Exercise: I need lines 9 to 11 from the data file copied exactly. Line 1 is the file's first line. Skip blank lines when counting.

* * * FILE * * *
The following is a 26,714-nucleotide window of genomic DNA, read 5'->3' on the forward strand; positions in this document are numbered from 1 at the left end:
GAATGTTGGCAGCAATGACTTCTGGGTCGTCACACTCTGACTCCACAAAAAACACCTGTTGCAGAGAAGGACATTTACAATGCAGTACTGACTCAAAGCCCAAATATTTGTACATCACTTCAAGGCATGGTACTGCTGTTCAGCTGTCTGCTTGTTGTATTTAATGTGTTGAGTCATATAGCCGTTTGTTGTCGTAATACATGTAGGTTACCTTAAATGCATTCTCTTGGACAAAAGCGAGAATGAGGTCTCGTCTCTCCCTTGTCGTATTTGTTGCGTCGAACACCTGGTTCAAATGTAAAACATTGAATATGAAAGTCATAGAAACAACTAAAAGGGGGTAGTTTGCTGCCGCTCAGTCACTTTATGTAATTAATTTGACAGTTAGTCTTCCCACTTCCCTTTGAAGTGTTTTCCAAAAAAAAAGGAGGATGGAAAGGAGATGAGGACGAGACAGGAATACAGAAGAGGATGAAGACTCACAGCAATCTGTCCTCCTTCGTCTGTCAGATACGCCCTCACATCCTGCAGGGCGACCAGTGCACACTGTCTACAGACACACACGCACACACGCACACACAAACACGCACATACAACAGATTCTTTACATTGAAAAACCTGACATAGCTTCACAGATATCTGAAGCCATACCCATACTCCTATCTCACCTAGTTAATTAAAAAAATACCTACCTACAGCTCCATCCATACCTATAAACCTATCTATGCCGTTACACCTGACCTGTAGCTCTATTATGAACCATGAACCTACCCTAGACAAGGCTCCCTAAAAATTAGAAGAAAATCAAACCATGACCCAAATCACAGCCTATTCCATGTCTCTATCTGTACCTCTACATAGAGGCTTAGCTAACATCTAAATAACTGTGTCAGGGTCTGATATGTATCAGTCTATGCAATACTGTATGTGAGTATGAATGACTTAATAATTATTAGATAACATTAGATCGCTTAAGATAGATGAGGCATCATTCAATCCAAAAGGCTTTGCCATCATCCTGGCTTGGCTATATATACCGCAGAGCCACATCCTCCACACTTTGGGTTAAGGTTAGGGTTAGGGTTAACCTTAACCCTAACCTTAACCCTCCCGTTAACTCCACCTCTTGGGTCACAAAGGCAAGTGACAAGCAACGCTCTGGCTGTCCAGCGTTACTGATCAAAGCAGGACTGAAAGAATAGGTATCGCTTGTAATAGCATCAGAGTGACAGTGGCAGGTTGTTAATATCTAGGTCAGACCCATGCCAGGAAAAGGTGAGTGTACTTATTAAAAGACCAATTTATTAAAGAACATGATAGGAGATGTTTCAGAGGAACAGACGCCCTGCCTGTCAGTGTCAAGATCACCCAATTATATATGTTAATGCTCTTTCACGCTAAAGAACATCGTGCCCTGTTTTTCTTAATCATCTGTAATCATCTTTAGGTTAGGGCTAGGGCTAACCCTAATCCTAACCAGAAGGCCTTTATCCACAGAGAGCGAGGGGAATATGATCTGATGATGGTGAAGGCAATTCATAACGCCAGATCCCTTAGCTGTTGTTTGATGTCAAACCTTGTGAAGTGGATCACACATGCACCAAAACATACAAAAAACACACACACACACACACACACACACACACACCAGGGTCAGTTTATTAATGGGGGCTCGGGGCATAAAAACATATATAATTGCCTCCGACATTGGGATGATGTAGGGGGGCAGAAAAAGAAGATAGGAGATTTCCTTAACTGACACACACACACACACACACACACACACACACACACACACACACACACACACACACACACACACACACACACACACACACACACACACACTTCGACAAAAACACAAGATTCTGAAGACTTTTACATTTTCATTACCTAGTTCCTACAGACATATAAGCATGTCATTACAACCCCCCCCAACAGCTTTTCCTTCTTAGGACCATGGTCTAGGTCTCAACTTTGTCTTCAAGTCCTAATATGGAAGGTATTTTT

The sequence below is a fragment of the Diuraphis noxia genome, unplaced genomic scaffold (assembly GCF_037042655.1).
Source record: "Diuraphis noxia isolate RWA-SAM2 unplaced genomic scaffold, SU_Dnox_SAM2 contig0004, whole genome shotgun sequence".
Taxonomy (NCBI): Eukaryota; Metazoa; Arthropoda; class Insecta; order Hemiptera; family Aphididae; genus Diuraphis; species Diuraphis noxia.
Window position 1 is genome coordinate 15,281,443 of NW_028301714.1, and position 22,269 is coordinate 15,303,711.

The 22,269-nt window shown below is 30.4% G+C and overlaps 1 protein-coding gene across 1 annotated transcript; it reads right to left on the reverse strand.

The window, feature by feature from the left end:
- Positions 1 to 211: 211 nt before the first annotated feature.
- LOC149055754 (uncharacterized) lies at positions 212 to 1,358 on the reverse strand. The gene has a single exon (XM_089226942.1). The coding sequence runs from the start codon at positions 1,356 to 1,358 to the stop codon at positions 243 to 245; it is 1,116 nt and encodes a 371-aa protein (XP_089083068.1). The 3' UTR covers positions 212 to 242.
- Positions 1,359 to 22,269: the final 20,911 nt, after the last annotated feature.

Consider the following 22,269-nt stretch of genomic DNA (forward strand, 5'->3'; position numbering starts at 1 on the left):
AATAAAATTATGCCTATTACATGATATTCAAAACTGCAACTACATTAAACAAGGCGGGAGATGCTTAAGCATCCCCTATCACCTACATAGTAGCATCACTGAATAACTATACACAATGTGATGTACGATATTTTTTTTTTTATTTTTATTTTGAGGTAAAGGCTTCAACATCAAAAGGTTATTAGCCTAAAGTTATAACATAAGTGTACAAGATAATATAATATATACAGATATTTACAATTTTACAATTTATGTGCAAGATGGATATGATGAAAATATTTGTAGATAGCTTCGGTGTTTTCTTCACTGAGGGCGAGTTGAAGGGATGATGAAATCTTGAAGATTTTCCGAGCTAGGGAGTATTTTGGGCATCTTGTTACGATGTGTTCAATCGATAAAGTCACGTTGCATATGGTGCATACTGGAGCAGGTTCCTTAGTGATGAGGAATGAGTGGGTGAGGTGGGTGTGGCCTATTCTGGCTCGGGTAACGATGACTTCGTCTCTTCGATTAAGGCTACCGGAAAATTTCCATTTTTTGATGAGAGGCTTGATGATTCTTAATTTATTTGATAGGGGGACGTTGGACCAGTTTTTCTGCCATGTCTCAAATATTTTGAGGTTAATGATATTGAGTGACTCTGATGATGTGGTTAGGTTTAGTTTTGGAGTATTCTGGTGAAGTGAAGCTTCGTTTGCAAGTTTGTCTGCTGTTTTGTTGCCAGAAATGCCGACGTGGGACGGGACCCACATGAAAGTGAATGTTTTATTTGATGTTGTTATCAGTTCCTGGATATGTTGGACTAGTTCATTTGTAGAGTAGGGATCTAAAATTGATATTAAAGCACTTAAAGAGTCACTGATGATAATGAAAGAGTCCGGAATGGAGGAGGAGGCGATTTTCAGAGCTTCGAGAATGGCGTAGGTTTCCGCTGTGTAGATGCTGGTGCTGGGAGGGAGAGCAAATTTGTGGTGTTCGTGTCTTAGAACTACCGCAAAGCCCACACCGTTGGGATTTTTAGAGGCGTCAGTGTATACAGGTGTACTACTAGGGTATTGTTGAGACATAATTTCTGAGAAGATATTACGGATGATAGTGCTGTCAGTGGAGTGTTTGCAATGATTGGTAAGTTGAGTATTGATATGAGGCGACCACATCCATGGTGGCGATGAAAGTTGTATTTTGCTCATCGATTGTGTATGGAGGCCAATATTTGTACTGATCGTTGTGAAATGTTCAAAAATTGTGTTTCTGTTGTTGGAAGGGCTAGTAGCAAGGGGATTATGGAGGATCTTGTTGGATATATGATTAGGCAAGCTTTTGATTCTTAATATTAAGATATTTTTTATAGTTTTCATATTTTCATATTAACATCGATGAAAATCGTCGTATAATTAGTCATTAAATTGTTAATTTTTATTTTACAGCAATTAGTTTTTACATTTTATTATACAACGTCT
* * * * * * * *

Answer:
- Positions 1 to 211: 211 nt before the first annotated feature.
- LOC149055754 (uncharacterized) lies at positions 212 to 1,358 on the reverse strand. The gene has a single exon (XM_089226942.1). The coding sequence runs from the start codon at positions 1,356 to 1,358 to the stop codon at positions 243 to 245; it is 1,116 nt and encodes a 371-aa protein (XP_089083068.1). The 3' UTR covers positions 212 to 242.
- Positions 1,359 to 22,269: the final 20,911 nt, after the last annotated feature.